30 Fans of GMOs assert that their use in crops and livestock can help end hunger. They also claim that GMOs can help stop climate change, reduce pesticide use and increase crop yields.Are these claims true? We conclude no.The international report The GMO Emperor Has No Clothes outlined evidence gleaned from many sources. The report is available free at goo. gl/52wuq.GM crops do not produce more food or use fewer pesticides, the report said. As resistant weeds and bugs develop, farmers apply ever more herbicides and insecticides. “The biotech industry is taking us into a more pesticide-dependent agriculture, and we need to be going in the opposite direction,” says Bill Freese of the Center for Food Safety.
If GM crops don’t increase yield, don’t reduce pesticide use and show no significant promise for feeding the world, why do government and industry promote them?35 If GMOs fail, shareholders in Monsanto, Bayer, Syngenta and other companies will see their investments plummet. According to Yahoo! Finance, more than 80 percent of Monsanto’s stock is held by institutional holders such as Vanguard and funds such as Davis, Fidelity and T. Rowe Price.If GMOs don’t benefit the farmers who pay more to buy GM seed, and if they don’t benefit the customers who eat them unknowingly, who gains from GMOs?Stockbrokers. And you, if you have investments that own stock in Monsanto or other biotech companies.
Monsanto now controls so much of the world’s seed stock that the U.S. Justice Department launched an “unprecedented series of public meetings” into the company’s business practices as part of a formal antitrust investigation in March 2010. “The price of a bag of soybean seed, for example, has roughly quadrupled since Monsanto began licensing genes,” the Wall Street Journal reported.The Seed Industry Structure chart (available at https://www.msu.edu/~howardp/seedindustry.html) demonstrates how tightly consolidated the seed industry has become. That’s one reason why Monsanto’s name comes up again and again in any conversation about GMOs: The company is far and away the largest involved in GM patented seed.40 The GMO Emperor Has No Clothes also includes an appendix detailing Monsanto’s long corporate history of misleading research, cover-ups, bribes, and convictions in lawsuits covering a range of issues, from Agent Orange to toxic waste discharge to GM soybeans.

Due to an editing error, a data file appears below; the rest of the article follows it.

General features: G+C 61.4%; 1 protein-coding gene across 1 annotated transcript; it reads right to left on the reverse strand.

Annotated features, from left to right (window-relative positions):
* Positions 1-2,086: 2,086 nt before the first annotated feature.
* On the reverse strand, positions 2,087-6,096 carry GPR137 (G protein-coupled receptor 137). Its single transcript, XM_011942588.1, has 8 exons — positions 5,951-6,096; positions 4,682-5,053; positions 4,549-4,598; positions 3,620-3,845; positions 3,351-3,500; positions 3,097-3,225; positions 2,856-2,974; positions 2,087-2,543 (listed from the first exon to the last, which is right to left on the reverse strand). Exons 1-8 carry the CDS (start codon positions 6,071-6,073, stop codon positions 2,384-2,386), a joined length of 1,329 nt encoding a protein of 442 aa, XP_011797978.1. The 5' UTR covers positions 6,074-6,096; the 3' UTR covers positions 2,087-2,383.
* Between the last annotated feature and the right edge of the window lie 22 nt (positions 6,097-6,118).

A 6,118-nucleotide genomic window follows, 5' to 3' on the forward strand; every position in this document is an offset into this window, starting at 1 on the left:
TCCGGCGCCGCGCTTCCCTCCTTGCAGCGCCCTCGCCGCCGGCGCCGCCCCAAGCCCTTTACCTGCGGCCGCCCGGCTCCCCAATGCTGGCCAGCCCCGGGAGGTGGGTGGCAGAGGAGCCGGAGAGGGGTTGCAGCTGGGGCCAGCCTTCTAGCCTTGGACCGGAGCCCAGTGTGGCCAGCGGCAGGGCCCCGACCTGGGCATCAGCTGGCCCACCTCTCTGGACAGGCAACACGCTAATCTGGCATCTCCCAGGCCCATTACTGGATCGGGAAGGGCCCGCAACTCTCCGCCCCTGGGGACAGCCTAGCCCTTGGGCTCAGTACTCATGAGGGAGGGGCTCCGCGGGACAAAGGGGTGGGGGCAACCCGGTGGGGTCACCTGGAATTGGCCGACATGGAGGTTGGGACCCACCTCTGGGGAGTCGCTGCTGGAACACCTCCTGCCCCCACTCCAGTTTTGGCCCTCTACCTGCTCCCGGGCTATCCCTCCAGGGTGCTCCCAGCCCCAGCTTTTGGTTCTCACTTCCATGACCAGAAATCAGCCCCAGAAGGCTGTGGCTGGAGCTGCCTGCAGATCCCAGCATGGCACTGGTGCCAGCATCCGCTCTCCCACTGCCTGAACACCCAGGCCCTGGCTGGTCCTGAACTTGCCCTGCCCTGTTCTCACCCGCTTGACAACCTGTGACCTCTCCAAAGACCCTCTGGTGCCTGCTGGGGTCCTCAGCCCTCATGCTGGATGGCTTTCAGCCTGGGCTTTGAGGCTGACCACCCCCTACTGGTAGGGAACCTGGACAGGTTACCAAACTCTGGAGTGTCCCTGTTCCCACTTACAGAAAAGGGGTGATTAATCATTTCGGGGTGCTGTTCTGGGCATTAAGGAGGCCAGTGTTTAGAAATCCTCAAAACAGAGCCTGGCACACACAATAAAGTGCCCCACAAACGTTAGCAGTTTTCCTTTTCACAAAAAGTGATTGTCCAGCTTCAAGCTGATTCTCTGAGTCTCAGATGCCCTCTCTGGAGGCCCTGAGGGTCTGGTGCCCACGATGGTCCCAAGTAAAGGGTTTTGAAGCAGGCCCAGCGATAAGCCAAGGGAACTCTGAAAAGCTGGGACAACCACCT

The FDA and GMO supporters say that labeling GM foods would be cumbersome and costly, ultimately raising food prices.Labeling proponents point to the European Union, Russia, Brazil, Japan, China, Thailand, Taiwan, South Korea, Australia and New Zealand, all of which require labels for GM foods, and report costs are far lower than the industry and the FDA claim.Survey after survey and poll after poll have shown that consumers overwhelmingly favor labeling.In October 2011, the Center for Food Safety filed a petition demanding the FDA require labeling on all food produced using genetic engineering. The center filed the petition on behalf of the Just Label It! campaign, a coalition of more than 350 organizations and individuals concerned about food safety and consumer rights. The FDA’s governing rules require it to open a public docket where citizens can comment on the petition.
See more about the Just Label It! Campaign in the box below.45 FDA officials have openly criticized efforts to label GM crops and food. In 2002, when Oregon voters considered Measure 27, a mandatory GMO labeling law, FDA Deputy Commissioner Lester Crawford said in a letter to the governor of Oregon that mandatory labeling could “impermissibly interfere” with the food industry’s ability to sell its products, and could violate interstate commerce laws.The Oregon initiative was soundly defeated, and money was the reason why. “Monsanto took the financial lead against Measure 27, with contributions totaling $1,480,000. Next was Dupont, with $634,000,” said Cameron Woodworth in Biotech Family Secrets, a report for the Council for Responsible Genetics.
Biotech companies Syngenta, Dow Agro Sciences, BASF and Bayer Crop Science, plus the Grocery Manufacturers of America (a trade organization), PepsiCo, General Mills and Nestle USA contributed $900,000 by the reporting date, Woodworth wrote.Other high-ranking federal officials have lobbied against labeling. “If you label something, there’s an implication there’s something wrong with it,” said Jose Fernandez, the U.S. State Department’s assistant secretary for economic, energy and business affairs.The assertion that labeling somehow implies inferior quality is transparently specious.Fruits and vegetables labeled “organic” made up the highest growth in sales of all organics in 2010, according to the Organic Trade Association, up 11.8 percent from 2009 sales.50 If the facts in this article anger you, see the steps in the box below to help you opt out of GM foods.Have thoughts on genetically modified foods? Post your comments on the online, expanded version of this article.